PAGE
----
As soon as Howard unveiled this new free portal (which I have to admit, does in fact look and sound like a pretty awesome set of tools for educators) my brain started spinning and I quickly tweeted this NTS.
Howard's last slides got me wondering ... why after just guiding us through a great talk about all these ideas about unstructured co-creation and self-assembling collectives, did he end by focusing/showcasing a new community “container” instead of focusing on the conduit connectors of self-forming communities? The answer in my mind is a little bit rhetorical… it’s because our definition of community is still rooted by the “container” and containers are much easier to build then connections.
Connections are made and enabled through conduit. Conduit by its definition is a “channel through which something (as a fluid) is conveyed.” It’s what enables connections to be made regardless of the container type. And, it’s really what enables online communities to form and gain momentum as connections are made across “containers” between different members’ “community containers” of choice. Therefore in trying to create online communities for libraries ( or any other organization for that matter) does it make more sense to focus our resources, time and effort on trying to create “new containers” for communities to assemble in, or does it make more sense to focus our efforts on creating “connecters” that enables community building to transcend and bridge across “container” boundries?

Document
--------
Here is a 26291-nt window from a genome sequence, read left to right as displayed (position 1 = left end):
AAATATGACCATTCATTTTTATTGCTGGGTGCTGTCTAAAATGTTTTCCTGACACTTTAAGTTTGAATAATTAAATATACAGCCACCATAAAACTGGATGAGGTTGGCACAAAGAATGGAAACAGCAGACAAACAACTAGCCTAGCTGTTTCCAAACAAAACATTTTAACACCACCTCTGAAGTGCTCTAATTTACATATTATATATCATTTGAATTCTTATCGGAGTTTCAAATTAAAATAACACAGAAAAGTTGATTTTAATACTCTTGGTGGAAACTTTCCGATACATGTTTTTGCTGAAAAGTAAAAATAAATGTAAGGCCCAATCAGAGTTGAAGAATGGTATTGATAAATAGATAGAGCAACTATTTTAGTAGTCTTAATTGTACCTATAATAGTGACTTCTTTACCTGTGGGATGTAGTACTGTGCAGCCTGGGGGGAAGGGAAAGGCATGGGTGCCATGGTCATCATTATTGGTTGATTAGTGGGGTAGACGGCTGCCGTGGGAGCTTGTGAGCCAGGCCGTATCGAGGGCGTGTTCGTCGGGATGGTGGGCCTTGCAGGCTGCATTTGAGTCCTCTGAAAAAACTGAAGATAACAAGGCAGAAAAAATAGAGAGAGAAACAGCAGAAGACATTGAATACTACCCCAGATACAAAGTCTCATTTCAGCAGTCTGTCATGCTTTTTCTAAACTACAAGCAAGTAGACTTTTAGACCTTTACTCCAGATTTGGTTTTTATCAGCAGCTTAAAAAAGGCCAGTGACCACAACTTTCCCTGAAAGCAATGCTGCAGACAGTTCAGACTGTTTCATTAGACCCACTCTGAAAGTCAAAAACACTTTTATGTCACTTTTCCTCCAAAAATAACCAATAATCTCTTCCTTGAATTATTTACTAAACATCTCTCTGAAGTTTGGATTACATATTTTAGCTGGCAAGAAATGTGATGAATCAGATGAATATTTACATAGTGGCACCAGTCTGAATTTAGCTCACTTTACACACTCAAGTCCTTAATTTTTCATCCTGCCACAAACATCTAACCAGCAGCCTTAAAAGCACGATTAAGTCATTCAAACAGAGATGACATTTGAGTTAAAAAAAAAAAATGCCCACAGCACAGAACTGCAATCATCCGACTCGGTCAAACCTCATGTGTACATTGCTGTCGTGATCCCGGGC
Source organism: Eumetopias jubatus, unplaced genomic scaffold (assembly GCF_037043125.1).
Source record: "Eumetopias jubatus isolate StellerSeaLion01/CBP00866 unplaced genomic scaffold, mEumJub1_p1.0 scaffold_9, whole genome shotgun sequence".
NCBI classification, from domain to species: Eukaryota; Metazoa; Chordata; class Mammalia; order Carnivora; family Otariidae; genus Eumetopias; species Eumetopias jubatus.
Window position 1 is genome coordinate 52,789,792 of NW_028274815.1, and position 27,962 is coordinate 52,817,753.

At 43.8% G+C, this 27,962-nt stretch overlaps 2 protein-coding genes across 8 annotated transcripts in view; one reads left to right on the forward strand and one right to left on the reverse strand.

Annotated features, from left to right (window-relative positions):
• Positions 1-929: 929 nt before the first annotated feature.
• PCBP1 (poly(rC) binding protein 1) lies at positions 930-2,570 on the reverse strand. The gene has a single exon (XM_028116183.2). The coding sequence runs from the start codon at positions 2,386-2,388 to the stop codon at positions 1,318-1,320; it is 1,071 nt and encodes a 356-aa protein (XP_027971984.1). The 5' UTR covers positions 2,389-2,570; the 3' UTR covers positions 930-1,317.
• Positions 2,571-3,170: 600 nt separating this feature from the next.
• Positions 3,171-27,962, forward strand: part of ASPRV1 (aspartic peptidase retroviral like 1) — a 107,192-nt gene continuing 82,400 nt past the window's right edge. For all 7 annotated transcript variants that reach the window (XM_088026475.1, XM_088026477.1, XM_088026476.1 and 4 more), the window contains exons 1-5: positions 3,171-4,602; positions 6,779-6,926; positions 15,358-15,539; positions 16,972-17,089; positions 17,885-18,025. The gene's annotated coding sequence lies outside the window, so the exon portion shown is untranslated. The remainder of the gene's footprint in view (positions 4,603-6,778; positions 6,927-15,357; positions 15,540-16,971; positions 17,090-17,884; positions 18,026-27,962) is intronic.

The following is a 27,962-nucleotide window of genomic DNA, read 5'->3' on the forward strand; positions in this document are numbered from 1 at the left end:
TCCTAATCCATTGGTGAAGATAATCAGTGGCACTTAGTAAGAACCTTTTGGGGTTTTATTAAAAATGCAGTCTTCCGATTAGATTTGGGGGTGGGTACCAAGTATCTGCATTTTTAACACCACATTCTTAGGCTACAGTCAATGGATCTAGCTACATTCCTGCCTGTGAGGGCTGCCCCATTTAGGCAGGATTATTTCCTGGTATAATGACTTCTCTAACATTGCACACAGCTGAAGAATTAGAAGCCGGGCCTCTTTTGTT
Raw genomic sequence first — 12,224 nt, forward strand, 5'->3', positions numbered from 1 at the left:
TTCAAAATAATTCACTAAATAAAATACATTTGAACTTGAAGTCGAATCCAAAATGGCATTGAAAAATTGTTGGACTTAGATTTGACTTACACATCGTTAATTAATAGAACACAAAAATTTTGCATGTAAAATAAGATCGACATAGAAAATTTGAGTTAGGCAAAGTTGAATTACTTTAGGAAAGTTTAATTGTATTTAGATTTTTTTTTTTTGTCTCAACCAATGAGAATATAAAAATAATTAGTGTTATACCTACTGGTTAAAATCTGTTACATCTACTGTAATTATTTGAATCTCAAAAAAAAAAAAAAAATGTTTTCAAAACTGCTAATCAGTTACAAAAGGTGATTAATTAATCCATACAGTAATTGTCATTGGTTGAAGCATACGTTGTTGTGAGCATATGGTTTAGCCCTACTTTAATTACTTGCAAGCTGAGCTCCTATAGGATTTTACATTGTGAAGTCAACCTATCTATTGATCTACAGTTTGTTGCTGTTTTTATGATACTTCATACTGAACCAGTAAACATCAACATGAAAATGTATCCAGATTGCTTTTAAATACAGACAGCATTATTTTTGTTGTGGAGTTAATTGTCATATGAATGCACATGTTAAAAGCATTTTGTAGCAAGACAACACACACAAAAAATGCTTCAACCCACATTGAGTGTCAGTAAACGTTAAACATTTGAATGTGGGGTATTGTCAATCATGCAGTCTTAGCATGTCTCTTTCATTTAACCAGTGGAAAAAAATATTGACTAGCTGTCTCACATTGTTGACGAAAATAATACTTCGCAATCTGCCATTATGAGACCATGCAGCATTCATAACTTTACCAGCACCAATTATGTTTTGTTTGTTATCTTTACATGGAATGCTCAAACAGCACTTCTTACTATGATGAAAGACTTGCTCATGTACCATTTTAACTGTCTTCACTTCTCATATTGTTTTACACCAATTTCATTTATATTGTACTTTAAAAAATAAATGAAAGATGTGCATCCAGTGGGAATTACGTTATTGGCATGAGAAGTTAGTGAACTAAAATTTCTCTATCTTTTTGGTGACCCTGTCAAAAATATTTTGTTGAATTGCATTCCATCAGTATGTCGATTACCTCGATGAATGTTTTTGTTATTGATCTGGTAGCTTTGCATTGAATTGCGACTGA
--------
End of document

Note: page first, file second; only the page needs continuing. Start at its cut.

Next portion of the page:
As you might be able to see, I’ve been fumbling around with this thought for awhile now trying to sort out something cohesive enough to post out here on blog. Although I don’t have my thoughts sorted out just yet (although I’ve made a first attempt here), I’m really curious about anyone else’s thoughts to this question … “Is a “container” required/necessary to create an online community?” and if not, “then what/where is the best way/place to start?”
Anyone got any thoughts?